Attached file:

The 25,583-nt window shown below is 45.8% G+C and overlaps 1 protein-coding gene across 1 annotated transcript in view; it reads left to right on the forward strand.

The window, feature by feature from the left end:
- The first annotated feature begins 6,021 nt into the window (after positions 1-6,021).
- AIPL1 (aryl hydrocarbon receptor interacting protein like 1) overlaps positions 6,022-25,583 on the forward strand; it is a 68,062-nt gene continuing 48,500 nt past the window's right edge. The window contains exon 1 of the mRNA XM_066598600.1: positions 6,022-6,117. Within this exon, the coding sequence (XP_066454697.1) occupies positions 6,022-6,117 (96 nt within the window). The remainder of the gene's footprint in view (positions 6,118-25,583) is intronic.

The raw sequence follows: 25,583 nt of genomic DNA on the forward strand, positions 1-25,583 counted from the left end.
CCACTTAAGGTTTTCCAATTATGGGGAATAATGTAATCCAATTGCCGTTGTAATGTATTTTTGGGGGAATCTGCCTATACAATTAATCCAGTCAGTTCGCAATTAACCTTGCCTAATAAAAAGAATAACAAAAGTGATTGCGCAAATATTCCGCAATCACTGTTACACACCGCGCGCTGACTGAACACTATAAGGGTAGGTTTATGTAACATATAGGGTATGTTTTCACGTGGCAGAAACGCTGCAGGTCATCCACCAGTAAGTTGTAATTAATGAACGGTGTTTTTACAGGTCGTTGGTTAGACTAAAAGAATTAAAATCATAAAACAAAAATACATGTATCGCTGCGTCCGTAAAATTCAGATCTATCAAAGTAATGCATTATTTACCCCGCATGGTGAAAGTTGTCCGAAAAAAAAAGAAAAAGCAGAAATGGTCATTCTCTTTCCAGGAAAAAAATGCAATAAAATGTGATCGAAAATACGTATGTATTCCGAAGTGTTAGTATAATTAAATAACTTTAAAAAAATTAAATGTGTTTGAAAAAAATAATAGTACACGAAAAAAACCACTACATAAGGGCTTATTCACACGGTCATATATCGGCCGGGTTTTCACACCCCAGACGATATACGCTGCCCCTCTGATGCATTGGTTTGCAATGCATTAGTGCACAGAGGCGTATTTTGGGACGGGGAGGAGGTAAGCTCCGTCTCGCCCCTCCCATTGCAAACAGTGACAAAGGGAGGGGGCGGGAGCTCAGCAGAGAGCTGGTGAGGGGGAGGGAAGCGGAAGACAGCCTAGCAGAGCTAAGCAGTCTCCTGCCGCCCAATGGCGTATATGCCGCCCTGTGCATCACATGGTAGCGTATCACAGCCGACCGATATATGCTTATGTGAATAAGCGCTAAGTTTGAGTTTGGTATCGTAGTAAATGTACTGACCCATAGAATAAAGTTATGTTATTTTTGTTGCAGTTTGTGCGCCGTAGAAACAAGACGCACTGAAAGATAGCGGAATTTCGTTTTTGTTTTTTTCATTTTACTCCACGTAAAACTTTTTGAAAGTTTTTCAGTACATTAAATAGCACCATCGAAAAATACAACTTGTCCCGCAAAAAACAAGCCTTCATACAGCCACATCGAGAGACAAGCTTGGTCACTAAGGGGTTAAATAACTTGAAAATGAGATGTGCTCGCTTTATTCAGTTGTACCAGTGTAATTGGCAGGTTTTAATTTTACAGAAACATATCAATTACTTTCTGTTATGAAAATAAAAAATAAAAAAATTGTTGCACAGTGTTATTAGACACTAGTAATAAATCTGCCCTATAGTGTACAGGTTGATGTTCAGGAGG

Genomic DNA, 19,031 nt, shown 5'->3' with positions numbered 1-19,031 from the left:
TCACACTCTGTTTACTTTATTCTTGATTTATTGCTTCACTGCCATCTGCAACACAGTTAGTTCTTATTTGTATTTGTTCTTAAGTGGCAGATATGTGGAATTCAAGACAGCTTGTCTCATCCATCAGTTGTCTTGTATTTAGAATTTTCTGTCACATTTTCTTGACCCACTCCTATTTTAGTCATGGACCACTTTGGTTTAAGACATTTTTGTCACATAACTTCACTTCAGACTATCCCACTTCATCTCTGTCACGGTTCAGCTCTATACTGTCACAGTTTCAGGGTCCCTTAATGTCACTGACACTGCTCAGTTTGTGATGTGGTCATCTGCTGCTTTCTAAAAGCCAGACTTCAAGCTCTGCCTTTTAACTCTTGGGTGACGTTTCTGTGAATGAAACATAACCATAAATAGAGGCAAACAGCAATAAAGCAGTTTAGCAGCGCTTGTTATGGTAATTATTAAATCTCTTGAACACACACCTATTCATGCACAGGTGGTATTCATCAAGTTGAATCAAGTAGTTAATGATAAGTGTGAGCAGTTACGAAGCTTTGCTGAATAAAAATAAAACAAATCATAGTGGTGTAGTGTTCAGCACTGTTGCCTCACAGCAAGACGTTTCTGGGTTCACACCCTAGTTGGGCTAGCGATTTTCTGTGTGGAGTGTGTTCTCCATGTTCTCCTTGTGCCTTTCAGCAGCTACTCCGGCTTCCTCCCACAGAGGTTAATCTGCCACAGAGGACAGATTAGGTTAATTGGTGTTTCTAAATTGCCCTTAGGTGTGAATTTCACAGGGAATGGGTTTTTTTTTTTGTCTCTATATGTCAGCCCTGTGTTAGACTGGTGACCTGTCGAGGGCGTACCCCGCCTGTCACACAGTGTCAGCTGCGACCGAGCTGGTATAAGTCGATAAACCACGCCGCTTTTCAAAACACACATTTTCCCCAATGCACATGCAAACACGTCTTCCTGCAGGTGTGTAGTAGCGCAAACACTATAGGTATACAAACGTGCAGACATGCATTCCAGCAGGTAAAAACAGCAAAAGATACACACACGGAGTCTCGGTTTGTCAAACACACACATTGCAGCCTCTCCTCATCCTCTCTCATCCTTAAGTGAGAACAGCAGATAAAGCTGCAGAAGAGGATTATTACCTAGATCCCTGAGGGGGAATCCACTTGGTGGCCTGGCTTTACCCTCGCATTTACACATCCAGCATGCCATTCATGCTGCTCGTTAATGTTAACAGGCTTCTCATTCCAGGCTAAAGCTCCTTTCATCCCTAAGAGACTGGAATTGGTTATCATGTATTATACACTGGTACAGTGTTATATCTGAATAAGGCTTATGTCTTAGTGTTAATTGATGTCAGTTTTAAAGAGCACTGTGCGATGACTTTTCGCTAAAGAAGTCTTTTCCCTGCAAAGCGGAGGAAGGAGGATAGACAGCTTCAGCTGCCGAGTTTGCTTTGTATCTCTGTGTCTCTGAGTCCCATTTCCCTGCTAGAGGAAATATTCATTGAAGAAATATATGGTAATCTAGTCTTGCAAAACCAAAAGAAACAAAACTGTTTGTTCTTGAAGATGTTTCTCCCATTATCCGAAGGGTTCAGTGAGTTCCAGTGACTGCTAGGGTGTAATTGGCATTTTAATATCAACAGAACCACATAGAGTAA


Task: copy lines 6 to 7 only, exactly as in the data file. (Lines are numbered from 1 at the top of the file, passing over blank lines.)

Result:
CCACTTAAGGTTTTCCAATTATGGGGAATAATGTAATCCAATTGCCGTTGTAATGTATTTTTGGGGGAATCTGCCTATACAATTAATCCAGTCAGTTCGCAATTAACCTTGCCTAATAAAAAGAATAACAAAAGTGATTGCGCAAATATTCCGCAATCACTGTTACACACCGCGCGCTGACTGAACACTATAAGGGTAGGTTTATGTAACATATAGGGTATGTTTTCACGTGGCAGAAACGCTGCAGGTCATCCACCAGTAAGTTGTAATTAATGAACGGTGTTTTTACAGGTCGTTGGTTAGACTAAAAGAATTAAAATCATAAAACAAAAATACATGTATCGCTGCGTCCGTAAAATTCAGATCTATCAAAGTAATGCATTATTTACCCCGCATGGTGAAAGTTGTCCGAAAAAAAAAGAAAAAGCAGAAATGGTCATTCTCTTTCCAGGAAAAAAATGCAATAAAATGTGATCGAAAATACGTATGTATTCCGAAGTGTTAGTATAATTAAATAACTTTAAAAAAATTAAATGTGTTTGAAAAAAATAATAGTACACGAAAAAAACCACTACATAAGGGCTTATTCACACGGTCATATATCGGCCGGGTTTTCACACCCCAGACGATATACGCTGCCCCTCTGATGCATTGGTTTGCAATGCATTAGTGCACAGAGGCGTATTTTGGGACGGGGAGGAGGTAAGCTCCGTCTCGCCCCTCCCATTGCAAACAGTGACAAAGGGAGGGGGCGGGAGCTCAGCAGAGAGCTGGTGAGGGGGAGGGAAGCGGAAGACAGCCTAGCAGAGCTAAGCAGTCTCCTGCCGCCCAATGGCGTATATGCCGCCCTGTGCATCACATGGTAGCGTATCACAGCCGACCGATATATGCTTATGTGAATAAGCGCTAAGTTTGAGTTTGGTATCGTAGTAAATGTACTGACCCATAGAATAAAGTTATGTTATTTTTGTTGCAGTTTGTGCGCCGTAGAAACAAGACGCACTGAAAGATAGCGGAATTTCGTTTTTGTTTTTTTCATTTTACTCCACGTAAAACTTTTTGAAAGTTTTTCAGTACATTAAATAGCACCATCGAAAAATACAACTTGTCCCGCAAAAAACAAGCCTTCATACAGCCACATCGAGAGACAAGCTTGGTCACTAAGGGGTTAAATAACTTGAAAATGAGATGTGCTCGCTTTATTCAGTTGTACCAGTGTAATTGGCAGGTTTTAATTTTACAGAAACATATCAATTACTTTCTGTTATGAAAATAAAAAATAAAAAAATTGTTGCACAGTGTTATTAGACACTAGTAATAAATCTGCCCTATAGTGTACAGGTTGATGTTCAGGAGG

Genomic DNA, 19,031 nt, shown 5'->3' with positions numbered 1-19,031 from the left: